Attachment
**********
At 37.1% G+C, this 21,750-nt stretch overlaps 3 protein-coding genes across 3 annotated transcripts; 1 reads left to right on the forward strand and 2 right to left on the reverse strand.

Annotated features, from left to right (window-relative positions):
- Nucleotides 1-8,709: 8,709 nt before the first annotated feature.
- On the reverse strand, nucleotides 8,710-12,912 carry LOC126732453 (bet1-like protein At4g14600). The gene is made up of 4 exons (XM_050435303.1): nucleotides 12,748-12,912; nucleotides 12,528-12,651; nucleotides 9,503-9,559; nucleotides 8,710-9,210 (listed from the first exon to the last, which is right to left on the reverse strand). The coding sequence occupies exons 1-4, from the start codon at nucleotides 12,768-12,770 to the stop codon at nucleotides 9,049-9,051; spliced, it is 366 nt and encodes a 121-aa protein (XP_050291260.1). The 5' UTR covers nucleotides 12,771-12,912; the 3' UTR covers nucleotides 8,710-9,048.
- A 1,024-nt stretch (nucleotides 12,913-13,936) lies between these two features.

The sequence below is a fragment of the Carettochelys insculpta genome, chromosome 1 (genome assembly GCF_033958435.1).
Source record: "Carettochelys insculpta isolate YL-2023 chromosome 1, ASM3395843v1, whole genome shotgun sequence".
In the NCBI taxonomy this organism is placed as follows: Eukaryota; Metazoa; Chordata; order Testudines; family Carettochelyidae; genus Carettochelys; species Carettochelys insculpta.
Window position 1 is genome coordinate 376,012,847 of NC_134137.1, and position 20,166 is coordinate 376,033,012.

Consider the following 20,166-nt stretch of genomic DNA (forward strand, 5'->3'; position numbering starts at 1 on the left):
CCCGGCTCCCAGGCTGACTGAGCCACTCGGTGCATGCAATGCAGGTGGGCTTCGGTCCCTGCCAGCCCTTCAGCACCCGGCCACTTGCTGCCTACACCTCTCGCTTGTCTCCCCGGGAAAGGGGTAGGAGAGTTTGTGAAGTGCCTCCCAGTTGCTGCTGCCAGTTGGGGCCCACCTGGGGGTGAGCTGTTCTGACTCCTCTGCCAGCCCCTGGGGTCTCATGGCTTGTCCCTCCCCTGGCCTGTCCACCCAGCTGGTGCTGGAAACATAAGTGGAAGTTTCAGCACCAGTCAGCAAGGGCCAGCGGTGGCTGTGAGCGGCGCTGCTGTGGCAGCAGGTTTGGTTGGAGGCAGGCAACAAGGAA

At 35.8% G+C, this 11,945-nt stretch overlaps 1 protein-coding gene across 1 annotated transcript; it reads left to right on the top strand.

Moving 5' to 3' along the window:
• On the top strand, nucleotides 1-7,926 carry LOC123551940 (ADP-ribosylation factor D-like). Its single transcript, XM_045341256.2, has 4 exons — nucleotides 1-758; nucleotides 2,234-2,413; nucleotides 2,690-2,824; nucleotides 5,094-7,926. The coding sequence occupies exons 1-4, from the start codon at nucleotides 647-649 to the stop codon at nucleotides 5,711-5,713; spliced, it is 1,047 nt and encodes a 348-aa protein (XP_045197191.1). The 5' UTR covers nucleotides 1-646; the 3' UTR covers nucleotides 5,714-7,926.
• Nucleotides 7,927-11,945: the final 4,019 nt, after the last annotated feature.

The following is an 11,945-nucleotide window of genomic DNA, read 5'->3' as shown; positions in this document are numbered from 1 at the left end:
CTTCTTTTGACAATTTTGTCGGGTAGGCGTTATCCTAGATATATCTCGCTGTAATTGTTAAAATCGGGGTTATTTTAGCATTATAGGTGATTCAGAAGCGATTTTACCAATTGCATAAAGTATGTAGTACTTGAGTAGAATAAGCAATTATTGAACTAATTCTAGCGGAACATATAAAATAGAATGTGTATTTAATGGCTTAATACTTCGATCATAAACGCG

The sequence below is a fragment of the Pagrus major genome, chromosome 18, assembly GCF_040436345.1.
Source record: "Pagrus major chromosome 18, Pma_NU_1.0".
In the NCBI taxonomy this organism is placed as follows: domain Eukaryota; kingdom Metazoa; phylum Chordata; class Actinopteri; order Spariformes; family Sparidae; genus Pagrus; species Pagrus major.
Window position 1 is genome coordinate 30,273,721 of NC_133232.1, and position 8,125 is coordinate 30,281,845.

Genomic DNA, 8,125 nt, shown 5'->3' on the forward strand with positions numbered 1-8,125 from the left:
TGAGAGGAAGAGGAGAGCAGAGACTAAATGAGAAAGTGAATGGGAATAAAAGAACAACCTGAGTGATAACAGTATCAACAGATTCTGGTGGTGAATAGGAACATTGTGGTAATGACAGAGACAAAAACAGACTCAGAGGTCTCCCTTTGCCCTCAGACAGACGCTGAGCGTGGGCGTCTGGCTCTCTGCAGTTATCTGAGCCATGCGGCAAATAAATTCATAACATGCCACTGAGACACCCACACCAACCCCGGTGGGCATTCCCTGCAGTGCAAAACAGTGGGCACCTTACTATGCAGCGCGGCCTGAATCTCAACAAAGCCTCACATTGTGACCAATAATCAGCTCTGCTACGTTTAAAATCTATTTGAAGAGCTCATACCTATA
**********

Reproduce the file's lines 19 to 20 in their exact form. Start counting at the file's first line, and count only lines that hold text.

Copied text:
Source record: "Pagrus major chromosome 18, Pma_NU_1.0".
In the NCBI taxonomy this organism is placed as follows: domain Eukaryota; kingdom Metazoa; phylum Chordata; class Actinopteri; order Spariformes; family Sparidae; genus Pagrus; species Pagrus major.